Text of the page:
My silence is her violence, she needs to shut me up. I threaten her comfort, power and privilege. Ain’t that a bitch?

 

Why is it alway women taken to task for cultural fraud?

I have been doing a lot of reading and research lately ( I am a doctoral student) and because of my area of study (Indigenous Geographies) I am influenced by amazing Indigenous scholars. I am also Shawnee. From this position and education I feel responsible to address something that has been bugging me a long time…well since Andrea Smith was outed.

Now I know she and Rachel Dollar have been called out by the respective communities as well as the rest of the world as frauds, or confused, or “identifying as” and even crying out about lateral oppression, identity policing, getting picked on for believing the fairytale told by a “relative” about having a “Cherokee Indian Princess Grandma” or just wanting to be someone they are not.  My point being that there are thousands if not more people crying out foul because they can’t prove their ancestry that connects them to a recognized tribe or marginalized population. It appears like it is some weird white guilt or possibly just privilege. It also appears that women are the ones called out and taking the brunt of the controversies. But where are the men?

It makes me wonder if this because the most visible people that claim to be non white and are have been women, or if it happened that these women colonized the spaces available and flaunted it to the world in ways that made them highly visible. It also makes me wonder if it just happens to also fall into the systemic white patriarchal heteronormative christian method of control. Because I have to tell you, this issue of calling out women but not men is kinda pissing me off.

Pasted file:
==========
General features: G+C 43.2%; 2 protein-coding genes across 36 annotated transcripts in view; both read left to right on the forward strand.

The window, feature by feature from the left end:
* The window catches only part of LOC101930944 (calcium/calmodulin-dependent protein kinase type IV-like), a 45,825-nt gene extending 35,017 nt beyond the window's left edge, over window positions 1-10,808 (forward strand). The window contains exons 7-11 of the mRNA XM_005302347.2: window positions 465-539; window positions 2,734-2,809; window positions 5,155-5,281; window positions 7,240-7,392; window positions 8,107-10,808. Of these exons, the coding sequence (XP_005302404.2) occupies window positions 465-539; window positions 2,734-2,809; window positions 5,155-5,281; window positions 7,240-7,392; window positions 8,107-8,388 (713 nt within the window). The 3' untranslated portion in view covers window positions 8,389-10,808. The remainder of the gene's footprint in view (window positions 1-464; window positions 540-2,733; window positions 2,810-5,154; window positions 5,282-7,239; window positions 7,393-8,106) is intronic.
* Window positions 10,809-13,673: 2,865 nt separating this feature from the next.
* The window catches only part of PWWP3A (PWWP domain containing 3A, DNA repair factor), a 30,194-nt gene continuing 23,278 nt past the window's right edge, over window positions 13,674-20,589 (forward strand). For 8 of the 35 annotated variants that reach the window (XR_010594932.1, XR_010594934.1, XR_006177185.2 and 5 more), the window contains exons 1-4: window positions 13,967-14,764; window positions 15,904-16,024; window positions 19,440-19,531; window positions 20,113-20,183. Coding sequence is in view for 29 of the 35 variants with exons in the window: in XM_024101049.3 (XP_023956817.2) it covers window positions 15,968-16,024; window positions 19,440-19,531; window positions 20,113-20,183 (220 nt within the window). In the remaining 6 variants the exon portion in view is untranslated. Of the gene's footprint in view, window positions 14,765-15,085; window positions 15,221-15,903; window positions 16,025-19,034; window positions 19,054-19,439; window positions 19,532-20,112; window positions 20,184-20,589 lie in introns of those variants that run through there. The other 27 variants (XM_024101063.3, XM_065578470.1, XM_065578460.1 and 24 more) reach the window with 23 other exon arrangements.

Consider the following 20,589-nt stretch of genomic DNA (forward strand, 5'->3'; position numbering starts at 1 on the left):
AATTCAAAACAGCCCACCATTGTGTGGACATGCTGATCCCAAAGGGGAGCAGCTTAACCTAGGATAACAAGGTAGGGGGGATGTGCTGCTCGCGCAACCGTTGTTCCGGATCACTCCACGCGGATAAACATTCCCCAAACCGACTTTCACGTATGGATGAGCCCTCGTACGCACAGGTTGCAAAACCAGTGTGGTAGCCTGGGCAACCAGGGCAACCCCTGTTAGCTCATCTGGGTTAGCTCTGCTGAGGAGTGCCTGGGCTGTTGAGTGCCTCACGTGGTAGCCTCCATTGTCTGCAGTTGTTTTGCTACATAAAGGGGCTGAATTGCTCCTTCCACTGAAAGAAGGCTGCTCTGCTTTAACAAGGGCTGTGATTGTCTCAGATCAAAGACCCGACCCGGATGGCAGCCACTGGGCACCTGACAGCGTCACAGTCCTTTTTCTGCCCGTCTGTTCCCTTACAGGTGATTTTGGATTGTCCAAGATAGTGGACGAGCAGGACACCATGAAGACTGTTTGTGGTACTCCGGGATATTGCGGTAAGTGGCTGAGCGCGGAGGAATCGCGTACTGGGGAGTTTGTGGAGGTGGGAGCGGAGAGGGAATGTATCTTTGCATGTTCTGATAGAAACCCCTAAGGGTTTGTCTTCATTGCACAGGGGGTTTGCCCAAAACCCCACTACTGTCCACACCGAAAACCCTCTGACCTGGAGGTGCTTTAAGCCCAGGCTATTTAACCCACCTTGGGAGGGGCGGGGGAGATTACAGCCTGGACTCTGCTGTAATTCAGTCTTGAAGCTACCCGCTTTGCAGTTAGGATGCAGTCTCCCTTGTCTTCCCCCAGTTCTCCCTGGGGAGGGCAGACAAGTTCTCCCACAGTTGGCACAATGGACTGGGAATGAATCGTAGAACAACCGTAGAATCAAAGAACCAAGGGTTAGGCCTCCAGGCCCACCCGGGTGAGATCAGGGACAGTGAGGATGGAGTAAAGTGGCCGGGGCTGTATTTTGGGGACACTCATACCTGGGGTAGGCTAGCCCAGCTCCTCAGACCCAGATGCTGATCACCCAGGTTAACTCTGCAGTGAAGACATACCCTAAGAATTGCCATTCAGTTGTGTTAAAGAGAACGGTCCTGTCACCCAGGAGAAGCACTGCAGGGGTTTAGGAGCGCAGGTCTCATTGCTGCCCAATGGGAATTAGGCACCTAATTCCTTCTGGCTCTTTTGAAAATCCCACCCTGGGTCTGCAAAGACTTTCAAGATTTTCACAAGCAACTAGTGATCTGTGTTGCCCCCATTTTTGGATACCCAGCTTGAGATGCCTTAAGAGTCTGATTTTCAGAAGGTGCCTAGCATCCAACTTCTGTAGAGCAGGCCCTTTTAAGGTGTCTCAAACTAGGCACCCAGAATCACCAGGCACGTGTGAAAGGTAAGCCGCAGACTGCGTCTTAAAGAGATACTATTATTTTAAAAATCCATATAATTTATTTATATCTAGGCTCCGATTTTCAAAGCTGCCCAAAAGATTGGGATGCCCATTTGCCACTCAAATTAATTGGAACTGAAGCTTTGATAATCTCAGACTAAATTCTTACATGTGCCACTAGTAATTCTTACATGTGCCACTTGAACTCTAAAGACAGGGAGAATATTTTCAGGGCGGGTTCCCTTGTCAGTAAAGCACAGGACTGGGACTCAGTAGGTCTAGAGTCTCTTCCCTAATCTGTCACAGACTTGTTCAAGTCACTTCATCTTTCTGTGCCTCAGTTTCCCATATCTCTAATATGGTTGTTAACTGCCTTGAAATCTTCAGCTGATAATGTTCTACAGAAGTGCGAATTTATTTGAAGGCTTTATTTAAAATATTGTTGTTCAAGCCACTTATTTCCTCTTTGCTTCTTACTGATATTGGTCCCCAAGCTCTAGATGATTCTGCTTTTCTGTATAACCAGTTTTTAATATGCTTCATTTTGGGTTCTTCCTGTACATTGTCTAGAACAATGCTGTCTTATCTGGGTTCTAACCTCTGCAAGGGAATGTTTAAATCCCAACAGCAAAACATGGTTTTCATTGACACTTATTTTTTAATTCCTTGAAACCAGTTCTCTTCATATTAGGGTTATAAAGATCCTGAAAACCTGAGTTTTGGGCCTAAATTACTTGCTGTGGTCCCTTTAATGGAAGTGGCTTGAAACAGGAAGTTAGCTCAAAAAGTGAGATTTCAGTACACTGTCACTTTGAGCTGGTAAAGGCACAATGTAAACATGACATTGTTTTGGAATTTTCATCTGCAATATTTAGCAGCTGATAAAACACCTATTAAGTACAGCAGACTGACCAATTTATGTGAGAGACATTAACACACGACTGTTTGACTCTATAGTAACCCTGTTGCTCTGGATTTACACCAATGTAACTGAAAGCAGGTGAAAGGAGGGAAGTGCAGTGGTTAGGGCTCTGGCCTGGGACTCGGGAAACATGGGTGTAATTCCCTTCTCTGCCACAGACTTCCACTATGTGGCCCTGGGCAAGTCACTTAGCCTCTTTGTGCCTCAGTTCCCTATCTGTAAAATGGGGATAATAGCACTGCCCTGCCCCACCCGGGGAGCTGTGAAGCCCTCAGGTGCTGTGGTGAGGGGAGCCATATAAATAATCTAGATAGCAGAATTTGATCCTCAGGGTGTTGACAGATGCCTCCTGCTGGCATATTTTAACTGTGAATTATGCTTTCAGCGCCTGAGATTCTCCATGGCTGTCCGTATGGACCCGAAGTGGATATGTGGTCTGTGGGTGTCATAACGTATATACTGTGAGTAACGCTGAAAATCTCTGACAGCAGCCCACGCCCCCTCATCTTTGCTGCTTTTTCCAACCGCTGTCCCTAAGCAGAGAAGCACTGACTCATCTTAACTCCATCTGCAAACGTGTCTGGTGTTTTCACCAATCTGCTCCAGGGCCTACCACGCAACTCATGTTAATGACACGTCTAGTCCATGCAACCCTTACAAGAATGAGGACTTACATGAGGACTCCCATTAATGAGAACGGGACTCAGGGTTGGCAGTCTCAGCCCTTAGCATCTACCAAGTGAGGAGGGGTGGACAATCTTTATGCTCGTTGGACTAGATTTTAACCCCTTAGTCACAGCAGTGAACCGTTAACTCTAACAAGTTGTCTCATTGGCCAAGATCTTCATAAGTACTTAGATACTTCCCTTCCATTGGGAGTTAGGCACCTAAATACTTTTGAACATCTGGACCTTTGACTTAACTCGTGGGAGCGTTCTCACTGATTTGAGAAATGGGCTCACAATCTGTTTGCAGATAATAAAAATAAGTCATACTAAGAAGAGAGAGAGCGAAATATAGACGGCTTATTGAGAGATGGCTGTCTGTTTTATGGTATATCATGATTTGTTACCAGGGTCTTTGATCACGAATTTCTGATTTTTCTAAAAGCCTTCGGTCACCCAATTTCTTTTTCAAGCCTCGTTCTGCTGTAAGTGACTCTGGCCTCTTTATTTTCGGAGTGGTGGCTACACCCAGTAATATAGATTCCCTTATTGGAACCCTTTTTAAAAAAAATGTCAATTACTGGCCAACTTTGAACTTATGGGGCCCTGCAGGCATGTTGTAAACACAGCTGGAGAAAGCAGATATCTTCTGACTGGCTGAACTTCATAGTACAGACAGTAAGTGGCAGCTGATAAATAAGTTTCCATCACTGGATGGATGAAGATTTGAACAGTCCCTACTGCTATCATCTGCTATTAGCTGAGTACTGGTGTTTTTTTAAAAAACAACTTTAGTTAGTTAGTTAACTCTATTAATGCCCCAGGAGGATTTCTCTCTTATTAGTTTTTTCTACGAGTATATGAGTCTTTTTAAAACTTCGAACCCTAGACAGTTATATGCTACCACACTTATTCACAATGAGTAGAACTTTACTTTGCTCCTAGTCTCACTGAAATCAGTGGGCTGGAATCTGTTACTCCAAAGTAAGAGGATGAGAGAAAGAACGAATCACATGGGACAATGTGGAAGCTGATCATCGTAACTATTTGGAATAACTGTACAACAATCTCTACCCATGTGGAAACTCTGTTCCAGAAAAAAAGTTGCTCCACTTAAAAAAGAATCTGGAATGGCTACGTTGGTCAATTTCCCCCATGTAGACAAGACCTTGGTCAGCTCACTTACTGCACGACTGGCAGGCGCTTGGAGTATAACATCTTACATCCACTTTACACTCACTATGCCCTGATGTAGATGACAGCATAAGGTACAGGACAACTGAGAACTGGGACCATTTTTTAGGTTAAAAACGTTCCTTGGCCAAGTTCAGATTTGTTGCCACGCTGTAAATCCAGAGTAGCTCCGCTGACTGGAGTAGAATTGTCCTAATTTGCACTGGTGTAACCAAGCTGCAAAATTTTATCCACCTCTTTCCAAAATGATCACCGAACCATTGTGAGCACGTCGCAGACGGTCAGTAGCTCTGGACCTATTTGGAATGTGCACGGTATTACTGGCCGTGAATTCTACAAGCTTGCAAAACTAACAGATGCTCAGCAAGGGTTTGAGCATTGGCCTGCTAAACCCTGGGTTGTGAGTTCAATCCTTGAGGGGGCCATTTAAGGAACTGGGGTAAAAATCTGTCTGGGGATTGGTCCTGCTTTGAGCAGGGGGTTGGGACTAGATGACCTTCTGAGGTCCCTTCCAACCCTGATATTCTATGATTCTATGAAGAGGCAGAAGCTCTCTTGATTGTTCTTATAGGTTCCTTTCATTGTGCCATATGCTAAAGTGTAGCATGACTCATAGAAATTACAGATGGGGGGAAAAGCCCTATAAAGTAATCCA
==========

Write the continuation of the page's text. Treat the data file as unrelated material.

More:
One of the many people I follow and appreciate the work of is Ben Barns. He and many others have fought hard to identify fraudulent claims of people claiming Indian identity and appropriating cultures, ceremonies, and histories that are not theirs. These frauds have even gone so far as to collect the bones of Shawnee Indian ancestors (and other tribes) from poorly educated federal and state institutions. These NAGPRA violations have gone often unnoticed. There are 40 groups claiming to be Shawnee. There are 3 federally recognized divisions of Shawnee all of which are in Oklahoma. My point in all this is that Smith and Dolezar were publicly outed but there is so much more going on and no one seems to care.